The decreasing number of survivors and the steady rise of antisemitism are two main concerns of this multidisciplinary virtual conference. Scholars will explore the various forms and practices through which Holocaust memories are mediated, preserved, and safeguarded across different technologies as well as geographies.
CFP - HyperCultura - no. 11/2022Dear Colleagues,We have the pleasure to invite you to submit articles for our next issue, due March-April 2023. Continuing the last issue’s approach, and in accordance with the times we live in, we will welcome papers on the following themes: NATIONALISM/ POST-NATIONALISM, COLONIALISM/ POSTCOLONIALISM/ DECOLONIZATION, RACE, GENDER STUDIES, ETHNICITY, and IDENTITY. Following our Journal’s profile, we only receive articles on the following domains: LITERATURE (not classic), MEDIA STUDIES, FILM STUDIES, VISUAL AND PERFORMATIVE ARTS, and TEACHING (language and literature).
This interdisciplinary panel welcomes submissions on any aspect of change within life writing. With the proliferation of modes available for what Anna Poletti has termed “self-life-inscription,” and a concurrent rise in hybrid genres such as autofiction that challenge the assumed boundary between truth and fiction in autobiographical narrative, it is clear that the scope of what is considered autobiography is changing. This panel seeks to articulate these changes and explore how they are impacting our understanding of the meaning and significance of life writing. Papers might explore changes in the medium of autobiography, such as social media, photography, film, graphic narratives, material collections, or performance.
ADEFFI ASMCF Teaching and Learning Series
Wednesdays and Fridays from 15 June 2022- 1 July 2022
Registrations are now open for the ADEFFI ASMCF Teaching and Learning Series!
This training series has been jointly organised by the Association for the Study of Modern and Contemporary France and the Association des études françaises et francophones d'Irlande.
This indispensable series is aimed at new lecturers, postgraduate students who have teaching time, Graduate Teaching Assistants, part-time tutors and demonstrators, as well as experienced teaching staff who may feel it’s time to review their skills in teaching and learning.
In celebration of the off-Broadway début of The Tyrannicides, the first ever full theatrical adaptation of the story as told in Thucydides’ History of the Peloponnesian War, this roundtable calls for a discussion of theatrical and cinematic (re)tellings of classical histories and myths.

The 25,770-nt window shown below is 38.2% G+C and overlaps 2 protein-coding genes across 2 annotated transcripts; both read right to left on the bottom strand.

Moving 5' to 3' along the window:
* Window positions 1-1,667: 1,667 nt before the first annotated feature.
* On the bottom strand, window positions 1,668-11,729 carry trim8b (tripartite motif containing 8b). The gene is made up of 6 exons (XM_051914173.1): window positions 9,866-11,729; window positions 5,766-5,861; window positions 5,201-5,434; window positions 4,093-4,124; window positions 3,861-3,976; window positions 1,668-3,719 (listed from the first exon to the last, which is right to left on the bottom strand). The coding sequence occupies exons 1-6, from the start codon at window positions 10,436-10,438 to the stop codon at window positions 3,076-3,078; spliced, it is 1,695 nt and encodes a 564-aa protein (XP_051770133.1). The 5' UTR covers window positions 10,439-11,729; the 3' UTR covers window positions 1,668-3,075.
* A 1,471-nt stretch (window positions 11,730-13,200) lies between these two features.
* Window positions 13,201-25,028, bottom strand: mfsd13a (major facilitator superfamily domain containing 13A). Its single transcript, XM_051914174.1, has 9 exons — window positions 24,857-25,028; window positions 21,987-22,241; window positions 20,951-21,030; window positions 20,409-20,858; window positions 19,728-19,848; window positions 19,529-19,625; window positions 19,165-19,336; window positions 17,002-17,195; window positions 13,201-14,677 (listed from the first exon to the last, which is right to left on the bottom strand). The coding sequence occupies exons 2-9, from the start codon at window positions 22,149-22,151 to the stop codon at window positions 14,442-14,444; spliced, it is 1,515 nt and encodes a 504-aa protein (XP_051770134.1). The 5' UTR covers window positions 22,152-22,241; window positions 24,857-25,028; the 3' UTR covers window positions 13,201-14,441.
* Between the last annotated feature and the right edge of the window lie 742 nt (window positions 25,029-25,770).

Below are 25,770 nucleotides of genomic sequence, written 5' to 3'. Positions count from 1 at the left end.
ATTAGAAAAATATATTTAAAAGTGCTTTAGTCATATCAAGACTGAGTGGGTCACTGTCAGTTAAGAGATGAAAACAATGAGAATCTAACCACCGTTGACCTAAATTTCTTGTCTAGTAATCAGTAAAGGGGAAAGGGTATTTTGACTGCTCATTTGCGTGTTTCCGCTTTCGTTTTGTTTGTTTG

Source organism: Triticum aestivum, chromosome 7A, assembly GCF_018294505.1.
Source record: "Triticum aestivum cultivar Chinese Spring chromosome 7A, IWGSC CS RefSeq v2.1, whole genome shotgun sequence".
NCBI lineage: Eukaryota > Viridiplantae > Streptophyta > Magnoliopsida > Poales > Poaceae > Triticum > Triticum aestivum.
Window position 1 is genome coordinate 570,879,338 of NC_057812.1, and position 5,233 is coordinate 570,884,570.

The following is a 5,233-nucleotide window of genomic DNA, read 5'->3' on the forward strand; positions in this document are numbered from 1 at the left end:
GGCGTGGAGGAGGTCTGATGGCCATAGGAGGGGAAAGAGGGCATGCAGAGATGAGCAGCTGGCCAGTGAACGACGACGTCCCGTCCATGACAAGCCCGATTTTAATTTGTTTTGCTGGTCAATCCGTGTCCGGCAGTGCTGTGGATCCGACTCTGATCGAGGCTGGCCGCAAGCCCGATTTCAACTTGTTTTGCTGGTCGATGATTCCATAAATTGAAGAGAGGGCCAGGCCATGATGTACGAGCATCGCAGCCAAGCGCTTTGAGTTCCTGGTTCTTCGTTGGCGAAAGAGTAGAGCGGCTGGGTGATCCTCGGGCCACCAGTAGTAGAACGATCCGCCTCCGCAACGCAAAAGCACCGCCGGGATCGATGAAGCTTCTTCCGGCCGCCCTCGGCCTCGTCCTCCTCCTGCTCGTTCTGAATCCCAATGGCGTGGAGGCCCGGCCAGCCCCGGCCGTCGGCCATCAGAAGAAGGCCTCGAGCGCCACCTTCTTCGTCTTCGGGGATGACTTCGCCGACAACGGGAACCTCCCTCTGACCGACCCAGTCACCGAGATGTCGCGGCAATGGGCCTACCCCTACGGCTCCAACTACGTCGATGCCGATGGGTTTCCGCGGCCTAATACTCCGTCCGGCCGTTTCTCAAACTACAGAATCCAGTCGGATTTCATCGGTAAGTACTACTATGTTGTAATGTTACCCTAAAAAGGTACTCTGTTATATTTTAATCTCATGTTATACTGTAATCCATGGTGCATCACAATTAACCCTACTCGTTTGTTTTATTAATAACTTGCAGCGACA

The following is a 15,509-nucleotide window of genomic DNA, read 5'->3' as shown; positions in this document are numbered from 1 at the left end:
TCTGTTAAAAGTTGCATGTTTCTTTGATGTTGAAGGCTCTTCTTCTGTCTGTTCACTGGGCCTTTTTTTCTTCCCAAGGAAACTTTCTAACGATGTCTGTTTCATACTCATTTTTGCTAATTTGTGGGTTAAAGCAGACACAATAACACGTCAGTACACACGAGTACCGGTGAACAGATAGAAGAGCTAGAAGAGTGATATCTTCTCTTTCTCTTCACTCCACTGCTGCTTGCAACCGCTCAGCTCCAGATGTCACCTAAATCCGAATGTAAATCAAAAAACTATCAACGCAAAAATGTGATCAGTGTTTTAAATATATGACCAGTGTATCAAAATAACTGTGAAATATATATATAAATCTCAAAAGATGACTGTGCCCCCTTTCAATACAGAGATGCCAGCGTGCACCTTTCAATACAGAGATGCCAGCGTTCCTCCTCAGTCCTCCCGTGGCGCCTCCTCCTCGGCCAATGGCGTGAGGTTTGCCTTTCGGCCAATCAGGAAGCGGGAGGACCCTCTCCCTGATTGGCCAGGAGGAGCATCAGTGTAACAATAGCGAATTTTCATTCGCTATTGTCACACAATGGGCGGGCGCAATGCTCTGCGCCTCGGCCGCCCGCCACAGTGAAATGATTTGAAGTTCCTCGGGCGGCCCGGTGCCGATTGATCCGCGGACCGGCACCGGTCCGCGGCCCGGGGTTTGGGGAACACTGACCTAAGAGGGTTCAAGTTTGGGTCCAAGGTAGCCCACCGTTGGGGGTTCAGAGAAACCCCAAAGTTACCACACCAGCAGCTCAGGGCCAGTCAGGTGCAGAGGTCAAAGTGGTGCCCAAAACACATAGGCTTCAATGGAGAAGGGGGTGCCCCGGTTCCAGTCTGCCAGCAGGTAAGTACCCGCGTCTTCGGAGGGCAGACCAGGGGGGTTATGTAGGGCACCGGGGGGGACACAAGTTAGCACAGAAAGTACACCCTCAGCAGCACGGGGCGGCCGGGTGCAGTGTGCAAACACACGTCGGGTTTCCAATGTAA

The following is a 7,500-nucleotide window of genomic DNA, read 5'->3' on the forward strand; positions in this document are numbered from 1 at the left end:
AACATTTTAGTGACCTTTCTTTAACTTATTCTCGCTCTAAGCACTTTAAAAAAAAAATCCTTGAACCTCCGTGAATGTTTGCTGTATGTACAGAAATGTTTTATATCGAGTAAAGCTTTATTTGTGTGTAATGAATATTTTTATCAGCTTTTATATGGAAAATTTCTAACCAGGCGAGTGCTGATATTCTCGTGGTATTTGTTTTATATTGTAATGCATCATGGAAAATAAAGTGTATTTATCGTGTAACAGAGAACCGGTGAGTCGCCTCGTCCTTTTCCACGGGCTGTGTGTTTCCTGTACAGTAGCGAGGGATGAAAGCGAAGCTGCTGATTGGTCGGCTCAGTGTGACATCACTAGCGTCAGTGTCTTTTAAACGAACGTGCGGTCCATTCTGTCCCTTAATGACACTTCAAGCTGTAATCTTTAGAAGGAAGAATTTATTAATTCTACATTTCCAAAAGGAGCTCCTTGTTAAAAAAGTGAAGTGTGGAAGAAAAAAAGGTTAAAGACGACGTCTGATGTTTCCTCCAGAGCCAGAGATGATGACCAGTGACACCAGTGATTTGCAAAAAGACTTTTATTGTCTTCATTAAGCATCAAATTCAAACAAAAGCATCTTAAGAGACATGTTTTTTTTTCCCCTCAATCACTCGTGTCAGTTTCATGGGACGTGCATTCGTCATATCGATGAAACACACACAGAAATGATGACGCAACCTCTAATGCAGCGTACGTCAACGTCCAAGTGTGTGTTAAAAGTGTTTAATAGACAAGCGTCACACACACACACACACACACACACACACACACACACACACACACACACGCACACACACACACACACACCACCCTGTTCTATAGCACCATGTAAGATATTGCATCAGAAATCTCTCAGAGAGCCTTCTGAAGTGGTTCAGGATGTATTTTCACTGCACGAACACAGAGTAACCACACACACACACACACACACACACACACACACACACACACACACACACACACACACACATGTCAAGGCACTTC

This accepted panel invites abstracts for the upcoming NeMLA 2023 conference at the University at Buffalo in Niagra Falls, NY from March 23-26, 2023.
Call for Papers 2022: American Conspiracies
Post: June 30, 2022
Deadline for Abstracts and Bios: August 15, 2022
Contributors selected: August 30, 2022
Submit Abstracts and Bios to Luke Ritter at firstname.lastname@example.org
Abstract Guidelines: 500 words maximum
Bio Guidelines: One page C.V.
Project Title: American Conspiracies: An Interdisciplinary Volume on the Structure of Conspiratorial Beliefs in the U.S.
This roundtable explores women writers creating experimental literary works with alternative materials. From Alison Knowles's The Big Book (1967), a walk-in book installation with 8-feet pages; to Shelley Jackson's Skin (2003), a story published in tattoos across 2095 volunteers, and SNOW (2014), "a story in progress, weather permitting," through words written in snow on Instagram; to Jill Magi's textile poetics: these writers push the boundaries of textuality in order to consider in what ways material creates meaning, and to examine the political, social, and economic conditions that determine the creation of literary objects.
This panel examines creative feminist rewritings, revisions, and fabrications of non-fictional and documentary sources.
Papers are welcome on the following topics:
- Creative and critical uses of archival and documentary sources in feminist literature
- Fabricated archival and documentary genres in feminist literature
- The political, ethical, and social dimensions of feminist “rewriting”
- Erasure, palimpsest, collage, mixed media, and/or other formal experimentation as feminist strategy
- Feminist counterfactual histories and counter-narratives
- Feminist approaches to the archive and archival studies
- Any other themes relevant to the topic